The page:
. The slope of the curve which approximates FDTD data gives group index value of ${n}_{g}=22.85$. The delay time information of the first detection point is scaled to zero time to take it as a reference. This number is very close to the frequency domain result of ${n}_{g}=20.59$. It takes 8.69 ps for the input pulse to travel 300*a* length PCW. The delay time can be increased either by using longer PCW or using different rod radii value. By using different rod radii for innermost holes, larger group index value can be attained at the expense of narrowing the bandwidth.

Figure 11(a) also indicates time delay information for fast light. As can be seen from Fig. 7(b), fast light has a smaller group index (lower tail part of dispersion line). As a result, the slope of the curve corresponding to fast light is almost three times smaller than slow light. The temporal evolutions of slow light optical pulses while propagating down the waveguide are presented in Figs. 11(b)–11(e) at four selected detection points, 32*a*, 96*a*, 160*a* and 224*a*, respectively. The absence of broadening and distortion in the pulse waveforms are an indication of negligible GVD. The fast light reaches the end of the waveguide earlier than slow light. Hence, the reflected portion of it interferes with the traveling slow light. As a result, a small broadening in the pulse form appears only in Figs. 11(d) and 11(e).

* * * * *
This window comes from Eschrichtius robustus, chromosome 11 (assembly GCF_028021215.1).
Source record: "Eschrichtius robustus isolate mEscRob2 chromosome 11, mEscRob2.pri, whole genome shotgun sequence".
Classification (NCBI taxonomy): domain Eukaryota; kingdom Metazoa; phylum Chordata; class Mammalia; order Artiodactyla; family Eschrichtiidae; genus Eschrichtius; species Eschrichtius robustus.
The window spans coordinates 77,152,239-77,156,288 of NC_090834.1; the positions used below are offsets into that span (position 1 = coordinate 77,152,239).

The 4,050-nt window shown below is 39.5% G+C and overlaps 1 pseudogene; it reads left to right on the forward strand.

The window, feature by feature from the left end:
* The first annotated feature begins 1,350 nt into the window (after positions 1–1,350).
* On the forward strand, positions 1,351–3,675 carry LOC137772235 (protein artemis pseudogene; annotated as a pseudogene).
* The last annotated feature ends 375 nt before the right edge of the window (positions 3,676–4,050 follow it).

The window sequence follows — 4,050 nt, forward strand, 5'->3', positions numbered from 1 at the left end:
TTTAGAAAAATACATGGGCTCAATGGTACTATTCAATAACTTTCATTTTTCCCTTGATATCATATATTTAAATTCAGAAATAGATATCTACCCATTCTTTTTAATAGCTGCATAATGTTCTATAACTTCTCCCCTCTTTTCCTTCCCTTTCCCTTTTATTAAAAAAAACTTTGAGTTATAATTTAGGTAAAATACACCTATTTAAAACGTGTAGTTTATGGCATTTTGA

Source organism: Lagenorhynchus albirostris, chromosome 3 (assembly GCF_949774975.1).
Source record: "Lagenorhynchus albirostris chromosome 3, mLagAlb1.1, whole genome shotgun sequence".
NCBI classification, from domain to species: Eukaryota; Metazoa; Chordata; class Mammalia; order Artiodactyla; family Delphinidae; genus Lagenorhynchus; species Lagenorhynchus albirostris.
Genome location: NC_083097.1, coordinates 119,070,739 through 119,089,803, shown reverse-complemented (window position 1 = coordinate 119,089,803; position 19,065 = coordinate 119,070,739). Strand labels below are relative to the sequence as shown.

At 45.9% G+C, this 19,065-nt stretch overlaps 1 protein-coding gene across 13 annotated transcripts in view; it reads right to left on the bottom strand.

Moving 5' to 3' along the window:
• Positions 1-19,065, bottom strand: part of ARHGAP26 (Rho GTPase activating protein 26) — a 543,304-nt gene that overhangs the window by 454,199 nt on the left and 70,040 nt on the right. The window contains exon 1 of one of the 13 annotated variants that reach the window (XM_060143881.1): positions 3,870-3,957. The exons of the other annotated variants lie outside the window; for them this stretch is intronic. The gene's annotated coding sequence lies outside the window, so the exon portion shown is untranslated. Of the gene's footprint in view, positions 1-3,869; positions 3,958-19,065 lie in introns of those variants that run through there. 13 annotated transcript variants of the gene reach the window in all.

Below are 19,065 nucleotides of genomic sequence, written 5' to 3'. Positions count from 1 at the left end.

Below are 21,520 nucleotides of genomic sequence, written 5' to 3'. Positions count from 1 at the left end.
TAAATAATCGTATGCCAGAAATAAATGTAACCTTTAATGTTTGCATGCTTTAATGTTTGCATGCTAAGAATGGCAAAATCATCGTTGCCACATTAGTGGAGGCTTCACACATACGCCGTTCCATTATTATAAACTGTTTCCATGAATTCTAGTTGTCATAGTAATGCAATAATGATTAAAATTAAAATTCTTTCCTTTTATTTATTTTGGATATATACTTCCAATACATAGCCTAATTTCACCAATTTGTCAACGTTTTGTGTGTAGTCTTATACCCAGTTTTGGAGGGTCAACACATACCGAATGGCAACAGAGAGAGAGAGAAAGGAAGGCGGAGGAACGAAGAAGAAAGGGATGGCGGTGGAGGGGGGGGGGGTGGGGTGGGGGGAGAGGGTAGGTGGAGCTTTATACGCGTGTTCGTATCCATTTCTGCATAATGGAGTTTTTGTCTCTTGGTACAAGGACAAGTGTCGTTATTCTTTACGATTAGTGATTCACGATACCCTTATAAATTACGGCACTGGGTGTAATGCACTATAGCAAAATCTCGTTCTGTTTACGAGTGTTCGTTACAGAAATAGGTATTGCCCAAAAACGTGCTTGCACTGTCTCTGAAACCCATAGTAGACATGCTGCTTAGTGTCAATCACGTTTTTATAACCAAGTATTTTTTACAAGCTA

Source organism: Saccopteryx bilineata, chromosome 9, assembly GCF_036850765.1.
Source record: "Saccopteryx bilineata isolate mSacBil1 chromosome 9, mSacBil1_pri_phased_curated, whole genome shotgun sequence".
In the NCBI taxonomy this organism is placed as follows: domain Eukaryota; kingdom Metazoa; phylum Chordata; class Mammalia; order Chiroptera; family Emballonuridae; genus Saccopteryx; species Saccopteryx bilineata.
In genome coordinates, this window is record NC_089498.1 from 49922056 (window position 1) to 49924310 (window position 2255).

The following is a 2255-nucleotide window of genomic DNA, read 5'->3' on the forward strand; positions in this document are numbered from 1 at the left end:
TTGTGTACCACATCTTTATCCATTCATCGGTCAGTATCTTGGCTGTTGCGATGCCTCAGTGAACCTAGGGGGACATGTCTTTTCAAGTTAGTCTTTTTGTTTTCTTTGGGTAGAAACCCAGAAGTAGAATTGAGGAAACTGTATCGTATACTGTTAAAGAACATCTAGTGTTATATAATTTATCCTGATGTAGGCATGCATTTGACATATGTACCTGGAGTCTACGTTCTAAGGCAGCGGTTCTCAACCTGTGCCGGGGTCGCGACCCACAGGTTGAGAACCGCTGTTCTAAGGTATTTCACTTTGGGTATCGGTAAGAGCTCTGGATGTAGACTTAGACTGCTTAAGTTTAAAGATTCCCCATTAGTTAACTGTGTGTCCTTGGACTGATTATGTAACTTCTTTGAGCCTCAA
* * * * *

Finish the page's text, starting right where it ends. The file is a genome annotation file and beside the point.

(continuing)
The pulse propagation through PCW is presented in Fig. 12